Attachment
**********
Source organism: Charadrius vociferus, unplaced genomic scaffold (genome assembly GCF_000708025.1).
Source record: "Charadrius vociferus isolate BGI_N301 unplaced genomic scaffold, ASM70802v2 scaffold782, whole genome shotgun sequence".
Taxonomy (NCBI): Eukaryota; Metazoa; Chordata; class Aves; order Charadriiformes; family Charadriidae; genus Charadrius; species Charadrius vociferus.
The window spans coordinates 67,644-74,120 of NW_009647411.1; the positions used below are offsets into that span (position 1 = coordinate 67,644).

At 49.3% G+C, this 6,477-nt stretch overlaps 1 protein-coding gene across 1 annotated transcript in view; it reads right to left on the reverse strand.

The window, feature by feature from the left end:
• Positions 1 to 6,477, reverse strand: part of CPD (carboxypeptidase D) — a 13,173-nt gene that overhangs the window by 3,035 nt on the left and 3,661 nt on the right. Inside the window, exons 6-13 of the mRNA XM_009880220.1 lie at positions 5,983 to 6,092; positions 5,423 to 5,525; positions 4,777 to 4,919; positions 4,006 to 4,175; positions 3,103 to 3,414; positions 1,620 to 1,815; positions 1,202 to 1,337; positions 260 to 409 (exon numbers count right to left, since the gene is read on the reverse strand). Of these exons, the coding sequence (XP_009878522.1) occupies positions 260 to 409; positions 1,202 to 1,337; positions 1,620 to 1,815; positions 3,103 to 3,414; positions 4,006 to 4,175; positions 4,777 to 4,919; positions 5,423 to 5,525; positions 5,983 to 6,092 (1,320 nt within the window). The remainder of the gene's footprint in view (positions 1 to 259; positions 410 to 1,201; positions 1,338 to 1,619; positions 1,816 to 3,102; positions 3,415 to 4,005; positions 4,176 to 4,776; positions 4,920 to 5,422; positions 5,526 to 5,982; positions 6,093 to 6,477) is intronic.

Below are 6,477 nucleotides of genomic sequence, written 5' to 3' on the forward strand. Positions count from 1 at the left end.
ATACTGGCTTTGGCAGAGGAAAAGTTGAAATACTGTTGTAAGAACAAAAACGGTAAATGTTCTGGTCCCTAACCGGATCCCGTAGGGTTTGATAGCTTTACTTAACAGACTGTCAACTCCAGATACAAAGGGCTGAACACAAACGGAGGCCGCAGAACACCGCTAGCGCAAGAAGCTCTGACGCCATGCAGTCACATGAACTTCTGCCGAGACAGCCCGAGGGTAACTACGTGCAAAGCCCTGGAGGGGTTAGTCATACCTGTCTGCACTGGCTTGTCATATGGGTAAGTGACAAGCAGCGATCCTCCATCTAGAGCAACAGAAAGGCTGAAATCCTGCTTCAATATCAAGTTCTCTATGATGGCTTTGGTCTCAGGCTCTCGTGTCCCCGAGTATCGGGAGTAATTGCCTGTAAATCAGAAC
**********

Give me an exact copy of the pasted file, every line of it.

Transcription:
Source organism: Charadrius vociferus, unplaced genomic scaffold (genome assembly GCF_000708025.1).
Source record: "Charadrius vociferus isolate BGI_N301 unplaced genomic scaffold, ASM70802v2 scaffold782, whole genome shotgun sequence".
Taxonomy (NCBI): Eukaryota; Metazoa; Chordata; class Aves; order Charadriiformes; family Charadriidae; genus Charadrius; species Charadrius vociferus.
The window spans coordinates 67,644-74,120 of NW_009647411.1; the positions used below are offsets into that span (position 1 = coordinate 67,644).

At 49.3% G+C, this 6,477-nt stretch overlaps 1 protein-coding gene across 1 annotated transcript in view; it reads right to left on the reverse strand.

The window, feature by feature from the left end:
• Positions 1 to 6,477, reverse strand: part of CPD (carboxypeptidase D) — a 13,173-nt gene that overhangs the window by 3,035 nt on the left and 3,661 nt on the right. Inside the window, exons 6-13 of the mRNA XM_009880220.1 lie at positions 5,983 to 6,092; positions 5,423 to 5,525; positions 4,777 to 4,919; positions 4,006 to 4,175; positions 3,103 to 3,414; positions 1,620 to 1,815; positions 1,202 to 1,337; positions 260 to 409 (exon numbers count right to left, since the gene is read on the reverse strand). Of these exons, the coding sequence (XP_009878522.1) occupies positions 260 to 409; positions 1,202 to 1,337; positions 1,620 to 1,815; positions 3,103 to 3,414; positions 4,006 to 4,175; positions 4,777 to 4,919; positions 5,423 to 5,525; positions 5,983 to 6,092 (1,320 nt within the window). The remainder of the gene's footprint in view (positions 1 to 259; positions 410 to 1,201; positions 1,338 to 1,619; positions 1,816 to 3,102; positions 3,415 to 4,005; positions 4,176 to 4,776; positions 4,920 to 5,422; positions 5,526 to 5,982; positions 6,093 to 6,477) is intronic.

Below are 6,477 nucleotides of genomic sequence, written 5' to 3' on the forward strand. Positions count from 1 at the left end.
ATACTGGCTTTGGCAGAGGAAAAGTTGAAATACTGTTGTAAGAACAAAAACGGTAAATGTTCTGGTCCCTAACCGGATCCCGTAGGGTTTGATAGCTTTACTTAACAGACTGTCAACTCCAGATACAAAGGGCTGAACACAAACGGAGGCCGCAGAACACCGCTAGCGCAAGAAGCTCTGACGCCATGCAGTCACATGAACTTCTGCCGAGACAGCCCGAGGGTAACTACGTGCAAAGCCCTGGAGGGGTTAGTCATACCTGTCTGCACTGGCTTGTCATATGGGTAAGTGACAAGCAGCGATCCTCCATCTAGAGCAACAGAAAGGCTGAAATCCTGCTTCAATATCAAGTTCTCTATGATGGCTTTGGTCTCAGGCTCTCGTGTCCCCGAGTATCGGGAGTAATTGCCTGTAAATCAGAAC